Friday, December 16, 2011

Tom Price—Dishonest/unethical/misleading.

Sixty-four percent of Americans rate the honesty and ethics of members of Congress low or very low.  Congress gets basically the same rating as lobbyists but considerably worse that car salespeople and telemarketers.  See:

Both parties score poor on honesty and ethics but when asked which party was more honest and ethical in a recent Pew Research poll, only 28% of American voters picked the Republican Party while 45% picked  the Democrats.  See:

If you wonder why Americans don’t trust Republicans, you need to go no further than to examine the contents of the letter below that Republican Congressman Tom Price of Georgia recently sent to his constituents.  It is filled with misleading statements and outright lies.

Can you spot Price’s dishonesty?  Hint, read the highlighted paragraphs carefully.

Price’s letter contains numerous misleading and/untrue statements.  I refer specifically to paragraphs three and five, which are highlighted.

Paragraph Three is grossly misleading.  Price is talking about the Paul Ryan budget proposal.  He makes it sound so good.  Coverage is “guaranteed,” he says, and it is “personalized” and people with low incomes and in poor health will come out much better.  So, what’s the problem?  Price neglects to inform his constituents that Ryan’s proposal would not only destroy Medicare by turning it into a premium subsidy, defined contribution plan but it would also substantially increase the out-of-pocket costs of Medicare participants.   In a letter to Paul Ryan about his plan, the Congressional Budget Office said:

“Under the proposal, most beneficiaries who receive premium support payments would pay more for their health care than if they participated in traditional Medicare under either of CBO’s long-term scenarios. CBO estimated that, in 2030, a typical 65-year-old would pay 68 percent of the benchmark under the proposal, compared with 25 percent under the extended-baseline scenario and 30 percent under the alternative fiscal scenario.”

Contrary to what Price says in the first sentence of paragraph six, the Democrats are not the ones trying to “end Medicare as we know it.”  It is Price, Ryan and the Republican Party who are trying to kill Medicare.

Price makes additional false and/or misleading statements in paragraph five of his letter when he discusses Medicare “cuts” and the role and composition of the Independent Payment Advisory Board (IPAB) as defined in the health care law. 

Price writes: “…last year the President and his congressional allies jammed through a health care law which cuts more than $500 billion from Medicare.  Moreover, they put in place an unaccountable, unelected board of fifteen bureaucrats, known as the Independent Payment Advisory Board (IPAB), and gave it the power to deny care to seniors.  The IPAB will be charged with making coverage decisions on health care.  These decisions cannot be appealed, and the board is not subject to oversight.   This is current law!”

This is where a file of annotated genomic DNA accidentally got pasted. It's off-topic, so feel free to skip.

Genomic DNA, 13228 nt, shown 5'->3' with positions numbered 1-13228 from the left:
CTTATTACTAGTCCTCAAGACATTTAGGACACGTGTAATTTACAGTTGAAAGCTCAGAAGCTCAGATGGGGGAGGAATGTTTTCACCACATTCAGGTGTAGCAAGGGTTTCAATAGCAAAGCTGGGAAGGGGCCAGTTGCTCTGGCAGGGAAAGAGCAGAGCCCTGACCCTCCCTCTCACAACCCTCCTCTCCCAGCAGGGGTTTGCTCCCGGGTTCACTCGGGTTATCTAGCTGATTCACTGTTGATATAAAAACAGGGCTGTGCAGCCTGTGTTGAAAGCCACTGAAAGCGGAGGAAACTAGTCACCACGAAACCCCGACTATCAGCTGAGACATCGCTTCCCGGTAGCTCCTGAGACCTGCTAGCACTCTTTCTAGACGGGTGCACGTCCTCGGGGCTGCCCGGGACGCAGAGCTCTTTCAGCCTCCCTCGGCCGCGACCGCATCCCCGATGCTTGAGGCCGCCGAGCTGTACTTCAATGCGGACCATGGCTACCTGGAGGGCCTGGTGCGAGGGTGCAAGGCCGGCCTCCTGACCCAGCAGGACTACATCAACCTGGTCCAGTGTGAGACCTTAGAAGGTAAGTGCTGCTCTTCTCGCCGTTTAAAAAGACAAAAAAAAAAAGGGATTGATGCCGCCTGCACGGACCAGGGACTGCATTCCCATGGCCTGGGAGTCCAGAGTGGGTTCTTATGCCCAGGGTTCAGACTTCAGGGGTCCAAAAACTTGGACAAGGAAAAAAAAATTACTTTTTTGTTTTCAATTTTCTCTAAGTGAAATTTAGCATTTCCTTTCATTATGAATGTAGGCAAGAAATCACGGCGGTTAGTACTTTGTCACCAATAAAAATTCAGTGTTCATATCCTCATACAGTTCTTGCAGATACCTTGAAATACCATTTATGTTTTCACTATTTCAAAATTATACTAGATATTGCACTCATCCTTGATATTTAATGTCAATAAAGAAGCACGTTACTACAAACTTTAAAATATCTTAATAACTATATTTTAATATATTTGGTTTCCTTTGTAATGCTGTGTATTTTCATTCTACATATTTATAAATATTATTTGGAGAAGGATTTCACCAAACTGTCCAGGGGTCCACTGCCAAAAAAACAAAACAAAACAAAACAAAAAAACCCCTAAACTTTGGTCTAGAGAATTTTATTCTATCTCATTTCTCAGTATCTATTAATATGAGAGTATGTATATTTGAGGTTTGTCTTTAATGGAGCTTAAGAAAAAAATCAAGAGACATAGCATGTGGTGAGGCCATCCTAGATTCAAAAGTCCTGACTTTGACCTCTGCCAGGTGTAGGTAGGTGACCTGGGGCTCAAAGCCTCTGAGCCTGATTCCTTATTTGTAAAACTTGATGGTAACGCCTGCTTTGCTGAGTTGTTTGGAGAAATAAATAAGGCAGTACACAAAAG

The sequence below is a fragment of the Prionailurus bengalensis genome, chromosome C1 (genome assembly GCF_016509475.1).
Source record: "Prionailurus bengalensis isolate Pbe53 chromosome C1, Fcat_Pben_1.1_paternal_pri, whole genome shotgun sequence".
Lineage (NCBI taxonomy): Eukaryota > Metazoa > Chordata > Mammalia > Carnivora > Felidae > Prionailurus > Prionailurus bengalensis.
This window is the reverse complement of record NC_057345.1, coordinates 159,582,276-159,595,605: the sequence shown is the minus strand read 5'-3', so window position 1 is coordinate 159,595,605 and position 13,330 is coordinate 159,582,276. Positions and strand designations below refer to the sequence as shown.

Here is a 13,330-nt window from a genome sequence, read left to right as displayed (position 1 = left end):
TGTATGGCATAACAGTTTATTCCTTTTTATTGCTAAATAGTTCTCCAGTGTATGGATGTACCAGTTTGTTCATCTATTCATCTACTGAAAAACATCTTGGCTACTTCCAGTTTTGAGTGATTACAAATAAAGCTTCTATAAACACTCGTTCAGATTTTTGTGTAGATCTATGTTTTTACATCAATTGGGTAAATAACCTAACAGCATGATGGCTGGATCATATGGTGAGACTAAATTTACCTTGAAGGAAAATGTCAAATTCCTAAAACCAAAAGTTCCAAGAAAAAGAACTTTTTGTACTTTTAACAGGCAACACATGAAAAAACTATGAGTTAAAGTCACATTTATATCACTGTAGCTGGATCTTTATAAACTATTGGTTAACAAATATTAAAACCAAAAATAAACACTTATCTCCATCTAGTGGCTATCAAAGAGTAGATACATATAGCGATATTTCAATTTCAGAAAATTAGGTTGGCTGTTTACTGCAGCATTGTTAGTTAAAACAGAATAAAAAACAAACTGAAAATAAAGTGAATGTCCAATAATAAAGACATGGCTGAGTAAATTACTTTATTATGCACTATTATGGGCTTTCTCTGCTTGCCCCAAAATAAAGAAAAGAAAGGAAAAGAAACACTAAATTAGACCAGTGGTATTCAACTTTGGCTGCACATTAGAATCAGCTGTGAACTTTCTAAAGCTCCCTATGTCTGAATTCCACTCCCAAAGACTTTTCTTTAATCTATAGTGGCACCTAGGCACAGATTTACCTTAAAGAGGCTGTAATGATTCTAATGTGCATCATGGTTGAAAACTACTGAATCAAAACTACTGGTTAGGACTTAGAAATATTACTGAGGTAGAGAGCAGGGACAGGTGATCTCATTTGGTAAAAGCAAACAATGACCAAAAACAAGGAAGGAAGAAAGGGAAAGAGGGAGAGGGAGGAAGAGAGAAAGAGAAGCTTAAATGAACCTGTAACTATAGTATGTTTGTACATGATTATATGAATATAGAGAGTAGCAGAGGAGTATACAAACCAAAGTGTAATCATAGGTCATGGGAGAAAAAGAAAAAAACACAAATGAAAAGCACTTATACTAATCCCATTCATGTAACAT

That is NOT current law and never has been.  Here are three ways Price is misleading or just not telling the truth in this paragraph.

  1. The law DOES NOT cut $500 billion from Medicare.  The $500 billion to which he refers has to do with cuts in the future growth of Medicare.  They are NOT immediate cuts as Price implies but are spread over 10 years.  They amount to a 7% reduction in future growth over that period.   Medicare’s chief actuary, Richard Foster says these cuts will extend the projected life of Medicare Part A by 12 years.  And, they will not reduce coverage to Medicare participants. 
  2. The Independent Payment Advisory Board (IPAB) IS NOT unaccountable.  Its members are appointed by the President after consultation with Congress and must be confirmed by the Senate.  Additionally, the Congress can reject the IPAB’s recommendations or substitute alternative recommendations.  The IPAB IS ACCOUNTABLE both to the President and the Congress of the United States.
  3. The IPAB DOES NOT have the power to deny coverage to seniors.  The Act specifically prohibits the IPAB from, among other things, including any recommendation “to ration health care, raise revenues or Medicare beneficiary premiums under section 1818, 1818A, or 1839, increase Medicare beneficiary cost-sharing (including deductibles, coinsurance, and copayments), or otherwise restrict benefits or modify eligibility criteria.” See Section 3403 of the Act. 

See the following for the truth about the $500 billion and the membership and power of the IPAB.

 Section 3403 deals with the IPAB.

Bottom line:  Price’s letter is dishonest and unethical.  He deserves a vey low rating on honesty and ethics.  He doesn’t deserve to be re-elected.  Neither, do his fellow Republicans.  

No comments: